Family Lessons 70: Uncle Robert's Will


Reading old wills is often interesting. The more possessions left by the dearly departed, the more we can imagine about the way they lived. The will below, from the Records Office, is dated 20 August 1624. 'Nuncupative' means it was given orally though legally witnessed, and the deceased’s eldest (or only) son had not yet reached his 21st birthday. Evidently, the dead man died young, not expecting to have his life cut short; here is a lesson worth learning.

This Robert Bankes is likely a relative of mine. He lived in the small hamlet of Feizor near Clapham, while my 11x great-grandfather William Bankes also lived there, and was probably his brother. He owes two William Bankes money, and one is likely my ancestor, the other a cousin or grandfather. You can read the whole below, but it is worth contrasting the list of his assets/possessions with that of his debts. His goods come to a value of £114, 4 shillings and sixpence; his debts come to £98, 5 shillings and ninepence, including either ten pounds or 31 shillings to my ancestor who outlived him. A pound then had the purchasing power of £131 now (according to the Bank of England), though in a pre-industrial age, money was harder to come by, so the real value would have been much higher. By subtracting the latter figure from the former, he leaves a total ‘profit’ of sixteen pounds. Had he lived longer (I suspect he was in his twenties), this figure would have grown.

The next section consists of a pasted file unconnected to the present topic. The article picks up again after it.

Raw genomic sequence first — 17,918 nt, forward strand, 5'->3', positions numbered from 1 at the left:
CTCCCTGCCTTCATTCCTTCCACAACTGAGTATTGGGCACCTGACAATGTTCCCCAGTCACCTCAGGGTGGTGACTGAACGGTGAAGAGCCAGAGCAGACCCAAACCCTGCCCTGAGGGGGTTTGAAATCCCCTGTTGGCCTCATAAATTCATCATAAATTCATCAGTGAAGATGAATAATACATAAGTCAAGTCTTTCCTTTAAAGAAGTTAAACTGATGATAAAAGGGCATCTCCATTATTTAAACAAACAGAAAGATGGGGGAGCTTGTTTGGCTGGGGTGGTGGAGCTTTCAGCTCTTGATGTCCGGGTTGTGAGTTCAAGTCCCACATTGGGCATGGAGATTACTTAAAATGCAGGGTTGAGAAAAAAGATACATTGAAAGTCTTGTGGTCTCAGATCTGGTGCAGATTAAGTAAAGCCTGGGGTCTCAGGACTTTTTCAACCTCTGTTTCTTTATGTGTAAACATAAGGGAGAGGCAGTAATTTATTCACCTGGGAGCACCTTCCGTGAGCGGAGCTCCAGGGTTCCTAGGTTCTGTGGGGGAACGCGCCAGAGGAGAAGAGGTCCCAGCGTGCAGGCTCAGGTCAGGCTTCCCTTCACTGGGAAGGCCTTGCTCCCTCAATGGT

Even today, people work hard, take risks, try their best and plan carefully, but a life’s work has little to show for it. Can you honestly look back on your life and say how well you have done? See what a difference you have made, or can be certain you made the world a better place? Probably not. Like Uncle Robert, you leave behind the equivalent of a few quid. Your memory will be preserved only in few dry records and clouded memories. If you are found in Christ, however, your life is utterly meaningful, no matter how dull or insignificant you were deemed on earth. He is the reason the universe was created, and He offers life and meaning to all who would approach Him.

Therefore I went about to cause my heart to despair of all the labour which I took under the sun. For there is a man whose labour is in wisdom, and in knowledge, and in equity; yet to a man that hath not laboured therein shall he leave it for his portion. This also is vanity and a great evil. For what hath man of all his labour, and of the vexation of his heart, wherein he hath laboured under the sun? For all his days are sorrows, and his travail grief; yea, his heart taketh not rest in the night. This is also vanity.  Ecclesiastes 2:20-23


Nuncupative Will of Robert Bankes, 1624

Memorandum that upon the four and 20th day of August in the two and 20th year of

the reign of our sovereign Lord James by the grace of God King of England France

and Ireland defender of the faith etc. and of Scotland in the fifty-seven anno domini

1624 Robert Bankes of Feizor within the parish of Clapham and Archdeaconry of

Richmond did make his last will and testament nuncupative in manner and form